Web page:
Right now there’s a generalized anxiety premium being built into prices because of Colonial and it’s keeping a floor under the market,” said John Kilduff, partner at Again Capital LLC in New York.

Fuel supply disruption has driven gasoline prices at the pump to multi-year highs and demand has spiked in some areas served by the pipeline as motorists fill their tanks.

Traders booked at least four tankers to store refined oil products off the U.S. Gulf Coast refining hub after a cyber attack that knocked out the pipeline, shipping data showed on Tuesday.

North Carolina, the U.S. Environmental Protection Agency and Department of Transportation issued waivers allowing fuel distributors and truck drivers to take steps to try to prevent gasoline shortages.

OPEC on Tuesday raised its forecast for demand for its crude by 200,000 bpd and stuck to its prediction of a strong recovery in global oil demand this year as growth in China and the United States counters the coronavirus crisis in India.

Meanwhile, the rapid spread of infections in India has increased calls to lock down the world’s second-most populous country and the third-largest oil importer and consumer.

India’s top state oil refiners have already started reducing runs and crude imports as the new coronavirus cuts fuel consumption, company officials told Reuters on Tuesday.

On the bullish side for crude, analysts are expecting data to show U.S. inventories fell by about 2.3 million barrels in the week to May 7 after a drop of 8 million barrels the previous week, a Reuters poll showed.

Gasoline stocks are expected to have fallen by about 400,000 barrels, analysts estimated ahead of reports from the American Petroleum Institute on Tuesday and the U.S. Energy Information Administration on Wednesday.

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Markets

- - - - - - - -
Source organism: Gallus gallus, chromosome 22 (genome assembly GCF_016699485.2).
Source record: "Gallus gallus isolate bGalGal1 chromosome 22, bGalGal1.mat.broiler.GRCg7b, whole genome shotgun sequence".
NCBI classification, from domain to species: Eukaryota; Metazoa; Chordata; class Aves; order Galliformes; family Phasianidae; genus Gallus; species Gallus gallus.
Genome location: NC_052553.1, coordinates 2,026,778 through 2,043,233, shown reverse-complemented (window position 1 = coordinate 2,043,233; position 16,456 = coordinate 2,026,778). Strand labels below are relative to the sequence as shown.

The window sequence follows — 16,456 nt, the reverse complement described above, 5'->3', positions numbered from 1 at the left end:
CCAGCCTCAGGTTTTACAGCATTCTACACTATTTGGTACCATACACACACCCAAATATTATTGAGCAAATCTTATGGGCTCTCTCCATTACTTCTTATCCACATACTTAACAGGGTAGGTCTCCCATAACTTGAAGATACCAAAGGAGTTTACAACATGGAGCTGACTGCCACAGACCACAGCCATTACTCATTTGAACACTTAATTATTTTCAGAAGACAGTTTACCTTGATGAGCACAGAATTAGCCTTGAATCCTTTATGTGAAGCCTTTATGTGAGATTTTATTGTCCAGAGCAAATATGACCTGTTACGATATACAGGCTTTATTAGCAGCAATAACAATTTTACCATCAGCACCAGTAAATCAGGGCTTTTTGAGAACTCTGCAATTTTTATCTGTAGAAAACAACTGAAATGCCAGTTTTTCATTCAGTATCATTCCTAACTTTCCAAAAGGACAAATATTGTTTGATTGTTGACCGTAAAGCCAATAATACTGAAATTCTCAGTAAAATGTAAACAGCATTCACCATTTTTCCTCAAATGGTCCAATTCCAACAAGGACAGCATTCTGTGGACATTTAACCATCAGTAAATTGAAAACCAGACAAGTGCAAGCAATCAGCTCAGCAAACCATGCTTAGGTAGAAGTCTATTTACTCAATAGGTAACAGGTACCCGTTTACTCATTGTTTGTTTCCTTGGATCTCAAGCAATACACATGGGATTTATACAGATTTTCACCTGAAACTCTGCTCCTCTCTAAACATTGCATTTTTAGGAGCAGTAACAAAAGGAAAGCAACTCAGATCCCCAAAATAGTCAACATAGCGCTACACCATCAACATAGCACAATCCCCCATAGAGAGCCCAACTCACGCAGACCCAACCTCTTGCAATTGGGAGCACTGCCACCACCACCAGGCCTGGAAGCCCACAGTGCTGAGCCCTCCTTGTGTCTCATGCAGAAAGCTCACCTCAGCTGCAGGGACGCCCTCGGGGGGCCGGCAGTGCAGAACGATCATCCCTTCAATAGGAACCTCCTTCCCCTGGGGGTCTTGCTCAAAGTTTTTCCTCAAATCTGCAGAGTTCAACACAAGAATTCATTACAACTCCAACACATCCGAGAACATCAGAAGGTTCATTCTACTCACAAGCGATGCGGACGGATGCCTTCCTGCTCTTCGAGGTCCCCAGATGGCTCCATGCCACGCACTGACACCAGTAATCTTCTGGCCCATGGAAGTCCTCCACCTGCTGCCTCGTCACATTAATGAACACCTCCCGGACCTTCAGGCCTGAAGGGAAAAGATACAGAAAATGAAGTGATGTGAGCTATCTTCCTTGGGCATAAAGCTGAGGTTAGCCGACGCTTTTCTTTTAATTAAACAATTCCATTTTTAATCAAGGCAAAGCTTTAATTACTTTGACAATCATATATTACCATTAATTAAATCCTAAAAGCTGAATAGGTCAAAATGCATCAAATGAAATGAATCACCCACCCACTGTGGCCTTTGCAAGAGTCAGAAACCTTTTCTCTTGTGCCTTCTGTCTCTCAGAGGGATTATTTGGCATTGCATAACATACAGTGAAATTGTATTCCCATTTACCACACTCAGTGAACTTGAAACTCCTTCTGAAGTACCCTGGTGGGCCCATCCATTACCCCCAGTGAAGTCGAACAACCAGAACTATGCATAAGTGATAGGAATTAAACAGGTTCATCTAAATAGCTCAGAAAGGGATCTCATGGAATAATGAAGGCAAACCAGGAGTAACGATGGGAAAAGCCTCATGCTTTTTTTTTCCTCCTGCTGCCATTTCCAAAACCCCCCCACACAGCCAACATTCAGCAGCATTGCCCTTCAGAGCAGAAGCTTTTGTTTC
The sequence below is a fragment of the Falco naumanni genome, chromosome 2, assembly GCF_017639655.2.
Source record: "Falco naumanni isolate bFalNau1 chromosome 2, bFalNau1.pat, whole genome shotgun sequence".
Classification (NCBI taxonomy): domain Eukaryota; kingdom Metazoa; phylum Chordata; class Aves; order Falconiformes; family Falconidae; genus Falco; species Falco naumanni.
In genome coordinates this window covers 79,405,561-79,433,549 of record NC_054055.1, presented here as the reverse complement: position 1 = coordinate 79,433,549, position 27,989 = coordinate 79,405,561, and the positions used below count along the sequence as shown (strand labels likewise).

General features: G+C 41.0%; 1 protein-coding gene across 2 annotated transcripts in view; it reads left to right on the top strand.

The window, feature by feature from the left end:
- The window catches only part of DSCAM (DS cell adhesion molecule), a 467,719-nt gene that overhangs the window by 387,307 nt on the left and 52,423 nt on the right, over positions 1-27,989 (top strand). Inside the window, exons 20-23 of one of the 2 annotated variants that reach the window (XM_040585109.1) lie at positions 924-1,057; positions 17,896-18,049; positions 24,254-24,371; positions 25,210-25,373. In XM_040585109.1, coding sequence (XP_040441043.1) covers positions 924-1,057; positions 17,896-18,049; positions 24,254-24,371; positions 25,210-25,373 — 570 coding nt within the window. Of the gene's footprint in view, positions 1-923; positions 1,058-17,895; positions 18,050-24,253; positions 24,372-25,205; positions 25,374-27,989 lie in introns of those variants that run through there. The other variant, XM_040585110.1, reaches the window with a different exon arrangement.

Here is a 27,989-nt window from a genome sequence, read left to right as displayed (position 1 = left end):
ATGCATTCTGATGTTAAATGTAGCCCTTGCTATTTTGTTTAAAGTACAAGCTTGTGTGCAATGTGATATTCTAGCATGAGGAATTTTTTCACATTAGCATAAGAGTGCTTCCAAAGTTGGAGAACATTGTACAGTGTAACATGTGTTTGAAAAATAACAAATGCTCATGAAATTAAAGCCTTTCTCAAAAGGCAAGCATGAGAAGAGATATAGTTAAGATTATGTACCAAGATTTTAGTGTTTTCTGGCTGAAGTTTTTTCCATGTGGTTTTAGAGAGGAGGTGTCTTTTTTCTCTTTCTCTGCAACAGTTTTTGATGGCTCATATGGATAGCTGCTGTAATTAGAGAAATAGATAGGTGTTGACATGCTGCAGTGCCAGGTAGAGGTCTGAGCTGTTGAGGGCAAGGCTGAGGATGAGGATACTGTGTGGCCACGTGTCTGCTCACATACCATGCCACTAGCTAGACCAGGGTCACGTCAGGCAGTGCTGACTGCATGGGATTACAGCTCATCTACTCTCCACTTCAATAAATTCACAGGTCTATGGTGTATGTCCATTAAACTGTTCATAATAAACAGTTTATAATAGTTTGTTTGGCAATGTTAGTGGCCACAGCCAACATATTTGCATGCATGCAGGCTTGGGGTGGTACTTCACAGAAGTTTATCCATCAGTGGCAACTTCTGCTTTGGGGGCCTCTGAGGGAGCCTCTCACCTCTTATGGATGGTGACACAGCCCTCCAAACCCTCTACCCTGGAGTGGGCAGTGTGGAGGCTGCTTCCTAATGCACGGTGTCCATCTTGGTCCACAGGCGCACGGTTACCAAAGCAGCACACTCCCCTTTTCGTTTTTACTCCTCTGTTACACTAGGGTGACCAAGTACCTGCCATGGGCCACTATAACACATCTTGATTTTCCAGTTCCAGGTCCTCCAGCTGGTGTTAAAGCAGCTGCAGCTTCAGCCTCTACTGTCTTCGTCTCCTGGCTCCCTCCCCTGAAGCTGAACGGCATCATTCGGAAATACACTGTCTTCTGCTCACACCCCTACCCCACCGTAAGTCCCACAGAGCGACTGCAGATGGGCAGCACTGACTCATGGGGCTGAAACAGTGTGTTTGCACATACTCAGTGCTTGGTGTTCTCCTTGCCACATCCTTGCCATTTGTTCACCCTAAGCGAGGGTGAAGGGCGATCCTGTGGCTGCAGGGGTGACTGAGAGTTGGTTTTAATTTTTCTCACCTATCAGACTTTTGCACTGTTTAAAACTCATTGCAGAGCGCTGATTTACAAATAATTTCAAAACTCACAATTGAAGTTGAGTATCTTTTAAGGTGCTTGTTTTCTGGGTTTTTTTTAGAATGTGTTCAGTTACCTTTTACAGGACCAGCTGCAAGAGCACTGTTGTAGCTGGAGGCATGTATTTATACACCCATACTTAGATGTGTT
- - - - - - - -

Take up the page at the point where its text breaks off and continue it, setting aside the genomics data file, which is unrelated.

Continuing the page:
SEC To Ban Unregistered CMOs From Operating By Month End

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The Securities and Exchange Commission (SEC) says it will stop operations of Capital Market Operators (CMOs) that are yet to renew their registration on May 31, 2021.

This was contained in a circular signed by the management of SEC in Abuja on Monday.

On March 23, SEC had informed the general public and CMOs on the reintroduction of the periodic renewal of registration by operators.

The commission noted that the reintroduction of the registration renewal was due to the need to have a reliable data bank of all the CMOs registered and active in the country’s capital market.

“To provide updated information on operators in the Nigerian Capital Market for reference and other official purposes by local and foreign investors, other regulatory agencies and the general public, to increasingly reduce incidences of unethical practices by CMOs such as may affect investors’ confidence and impact negatively on the Nigerian Capital Market and to strengthen supervision and monitoring of CMOs by the Commission,” SEC explained.

According to the circular, the commission said CMOs yet to renew their registration at the expiration of late filing on May 31, would not be eligible to operate in the capital market.

It explained that CMOs were required to have completed the renewal process on or before April 30, however, the commission said late filing for renewal of registration would only be entertained from May 1 to May 31.

SEC also said that asides from barring the CMOs who failed to comply accordingly, their names would be published on its website and national dailies.

It added that names of eligible CMOs would be communicated to the relevant securities exchanges and trade associations.